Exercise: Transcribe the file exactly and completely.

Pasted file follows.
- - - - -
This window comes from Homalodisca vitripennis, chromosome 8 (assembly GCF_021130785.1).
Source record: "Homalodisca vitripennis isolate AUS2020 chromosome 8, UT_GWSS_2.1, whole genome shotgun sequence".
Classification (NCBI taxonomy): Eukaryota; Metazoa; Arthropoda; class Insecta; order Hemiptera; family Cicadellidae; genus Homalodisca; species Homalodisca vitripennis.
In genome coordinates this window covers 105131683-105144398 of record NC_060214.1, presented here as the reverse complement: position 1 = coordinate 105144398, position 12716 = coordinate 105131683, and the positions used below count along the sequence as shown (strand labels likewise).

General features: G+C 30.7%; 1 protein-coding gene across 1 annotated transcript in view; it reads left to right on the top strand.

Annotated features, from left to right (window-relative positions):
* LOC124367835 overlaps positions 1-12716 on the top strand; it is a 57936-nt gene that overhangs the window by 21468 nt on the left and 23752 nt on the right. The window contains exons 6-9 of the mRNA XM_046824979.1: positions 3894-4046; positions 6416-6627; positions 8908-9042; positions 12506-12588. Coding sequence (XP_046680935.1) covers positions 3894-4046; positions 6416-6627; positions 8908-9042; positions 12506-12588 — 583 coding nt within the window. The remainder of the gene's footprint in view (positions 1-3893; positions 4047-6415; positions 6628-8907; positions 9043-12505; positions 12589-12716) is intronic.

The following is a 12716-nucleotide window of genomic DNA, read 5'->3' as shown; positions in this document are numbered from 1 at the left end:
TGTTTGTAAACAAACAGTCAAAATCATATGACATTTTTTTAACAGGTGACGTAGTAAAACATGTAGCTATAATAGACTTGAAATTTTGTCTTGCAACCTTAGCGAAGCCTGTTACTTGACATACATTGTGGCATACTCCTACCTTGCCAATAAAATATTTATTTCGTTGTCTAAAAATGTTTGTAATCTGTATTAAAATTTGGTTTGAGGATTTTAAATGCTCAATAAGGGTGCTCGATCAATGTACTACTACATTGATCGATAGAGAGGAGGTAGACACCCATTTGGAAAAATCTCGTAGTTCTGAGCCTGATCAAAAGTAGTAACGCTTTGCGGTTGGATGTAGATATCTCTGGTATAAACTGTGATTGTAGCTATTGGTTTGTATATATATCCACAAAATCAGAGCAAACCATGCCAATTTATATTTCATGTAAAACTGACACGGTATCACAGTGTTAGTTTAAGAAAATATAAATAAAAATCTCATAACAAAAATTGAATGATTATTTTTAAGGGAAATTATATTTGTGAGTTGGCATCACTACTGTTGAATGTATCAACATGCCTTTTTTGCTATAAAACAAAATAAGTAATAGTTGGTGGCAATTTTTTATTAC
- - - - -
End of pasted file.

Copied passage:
This window comes from Homalodisca vitripennis, chromosome 8 (assembly GCF_021130785.1).
Source record: "Homalodisca vitripennis isolate AUS2020 chromosome 8, UT_GWSS_2.1, whole genome shotgun sequence".
Classification (NCBI taxonomy): Eukaryota; Metazoa; Arthropoda; class Insecta; order Hemiptera; family Cicadellidae; genus Homalodisca; species Homalodisca vitripennis.
In genome coordinates this window covers 105131683-105144398 of record NC_060214.1, presented here as the reverse complement: position 1 = coordinate 105144398, position 12716 = coordinate 105131683, and the positions used below count along the sequence as shown (strand labels likewise).

General features: G+C 30.7%; 1 protein-coding gene across 1 annotated transcript in view; it reads left to right on the top strand.

Annotated features, from left to right (window-relative positions):
* LOC124367835 overlaps positions 1-12716 on the top strand; it is a 57936-nt gene that overhangs the window by 21468 nt on the left and 23752 nt on the right. The window contains exons 6-9 of the mRNA XM_046824979.1: positions 3894-4046; positions 6416-6627; positions 8908-9042; positions 12506-12588. Coding sequence (XP_046680935.1) covers positions 3894-4046; positions 6416-6627; positions 8908-9042; positions 12506-12588 — 583 coding nt within the window. The remainder of the gene's footprint in view (positions 1-3893; positions 4047-6415; positions 6628-8907; positions 9043-12505; positions 12589-12716) is intronic.

The following is a 12716-nucleotide window of genomic DNA, read 5'->3' as shown; positions in this document are numbered from 1 at the left end:
TGTTTGTAAACAAACAGTCAAAATCATATGACATTTTTTTAACAGGTGACGTAGTAAAACATGTAGCTATAATAGACTTGAAATTTTGTCTTGCAACCTTAGCGAAGCCTGTTACTTGACATACATTGTGGCATACTCCTACCTTGCCAATAAAATATTTATTTCGTTGTCTAAAAATGTTTGTAATCTGTATTAAAATTTGGTTTGAGGATTTTAAATGCTCAATAAGGGTGCTCGATCAATGTACTACTACATTGATCGATAGAGAGGAGGTAGACACCCATTTGGAAAAATCTCGTAGTTCTGAGCCTGATCAAAAGTAGTAACGCTTTGCGGTTGGATGTAGATATCTCTGGTATAAACTGTGATTGTAGCTATTGGTTTGTATATATATCCACAAAATCAGAGCAAACCATGCCAATTTATATTTCATGTAAAACTGACACGGTATCACAGTGTTAGTTTAAGAAAATATAAATAAAAATCTCATAACAAAAATTGAATGATTATTTTTAAGGGAAATTATATTTGTGAGTTGGCATCACTACTGTTGAATGTATCAACATGCCTTTTTTGCTATAAAACAAAATAAGTAATAGTTGGTGGCAATTTTTTATTAC